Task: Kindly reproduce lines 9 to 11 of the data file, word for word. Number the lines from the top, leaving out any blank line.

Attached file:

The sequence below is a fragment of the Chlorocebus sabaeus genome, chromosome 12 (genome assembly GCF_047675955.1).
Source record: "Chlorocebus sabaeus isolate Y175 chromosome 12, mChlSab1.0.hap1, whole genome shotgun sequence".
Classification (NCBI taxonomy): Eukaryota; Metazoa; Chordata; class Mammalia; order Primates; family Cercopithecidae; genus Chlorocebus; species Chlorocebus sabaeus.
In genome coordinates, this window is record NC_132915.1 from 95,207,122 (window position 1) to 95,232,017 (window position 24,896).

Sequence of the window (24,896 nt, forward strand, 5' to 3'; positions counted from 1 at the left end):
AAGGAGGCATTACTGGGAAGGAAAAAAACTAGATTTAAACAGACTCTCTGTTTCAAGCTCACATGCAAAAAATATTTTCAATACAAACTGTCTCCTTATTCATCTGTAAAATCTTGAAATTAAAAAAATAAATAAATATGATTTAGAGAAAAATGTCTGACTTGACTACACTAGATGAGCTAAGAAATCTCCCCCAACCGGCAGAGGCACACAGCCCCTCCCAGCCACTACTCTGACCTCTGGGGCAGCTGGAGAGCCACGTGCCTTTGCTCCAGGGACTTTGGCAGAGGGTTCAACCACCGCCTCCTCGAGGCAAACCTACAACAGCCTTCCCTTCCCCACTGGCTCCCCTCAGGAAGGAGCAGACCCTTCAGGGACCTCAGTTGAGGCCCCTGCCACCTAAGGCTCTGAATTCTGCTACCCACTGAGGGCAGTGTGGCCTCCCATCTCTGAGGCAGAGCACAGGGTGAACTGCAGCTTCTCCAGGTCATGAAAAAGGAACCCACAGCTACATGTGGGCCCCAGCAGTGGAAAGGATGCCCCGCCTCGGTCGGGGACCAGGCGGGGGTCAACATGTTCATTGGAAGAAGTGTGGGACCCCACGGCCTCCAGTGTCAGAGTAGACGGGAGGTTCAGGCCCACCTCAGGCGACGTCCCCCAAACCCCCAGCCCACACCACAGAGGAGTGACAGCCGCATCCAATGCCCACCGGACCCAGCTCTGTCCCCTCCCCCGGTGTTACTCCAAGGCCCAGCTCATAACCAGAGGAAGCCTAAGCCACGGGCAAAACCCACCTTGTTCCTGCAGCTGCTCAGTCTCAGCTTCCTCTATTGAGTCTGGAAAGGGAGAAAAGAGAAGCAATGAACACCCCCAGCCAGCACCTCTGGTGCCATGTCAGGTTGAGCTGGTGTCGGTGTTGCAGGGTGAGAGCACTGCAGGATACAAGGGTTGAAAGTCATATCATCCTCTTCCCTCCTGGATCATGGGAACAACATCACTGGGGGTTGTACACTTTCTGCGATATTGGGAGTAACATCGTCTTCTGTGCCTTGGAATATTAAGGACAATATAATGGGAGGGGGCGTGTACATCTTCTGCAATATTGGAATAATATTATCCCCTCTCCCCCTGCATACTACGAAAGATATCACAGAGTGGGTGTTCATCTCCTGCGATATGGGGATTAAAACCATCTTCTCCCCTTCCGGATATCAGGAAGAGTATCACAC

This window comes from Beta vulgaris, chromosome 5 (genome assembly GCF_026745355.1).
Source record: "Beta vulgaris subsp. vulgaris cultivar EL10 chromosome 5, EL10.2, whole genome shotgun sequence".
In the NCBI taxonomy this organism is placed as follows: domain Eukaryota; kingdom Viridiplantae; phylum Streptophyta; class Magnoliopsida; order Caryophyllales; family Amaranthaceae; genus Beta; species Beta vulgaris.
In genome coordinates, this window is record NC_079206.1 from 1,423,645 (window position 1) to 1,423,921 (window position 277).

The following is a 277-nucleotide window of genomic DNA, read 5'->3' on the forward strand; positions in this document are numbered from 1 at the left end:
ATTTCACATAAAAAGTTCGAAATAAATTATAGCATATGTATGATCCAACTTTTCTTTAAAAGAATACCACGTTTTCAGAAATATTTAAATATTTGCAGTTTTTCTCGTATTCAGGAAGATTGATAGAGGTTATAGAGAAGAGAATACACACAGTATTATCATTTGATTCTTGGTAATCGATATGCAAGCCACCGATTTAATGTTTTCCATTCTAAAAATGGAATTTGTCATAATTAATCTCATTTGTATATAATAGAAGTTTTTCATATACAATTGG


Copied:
In the NCBI taxonomy this organism is placed as follows: domain Eukaryota; kingdom Viridiplantae; phylum Streptophyta; class Magnoliopsida; order Caryophyllales; family Amaranthaceae; genus Beta; species Beta vulgaris.
In genome coordinates, this window is record NC_079206.1 from 1,423,645 (window position 1) to 1,423,921 (window position 277).

The following is a 277-nucleotide window of genomic DNA, read 5'->3' on the forward strand; positions in this document are numbered from 1 at the left end: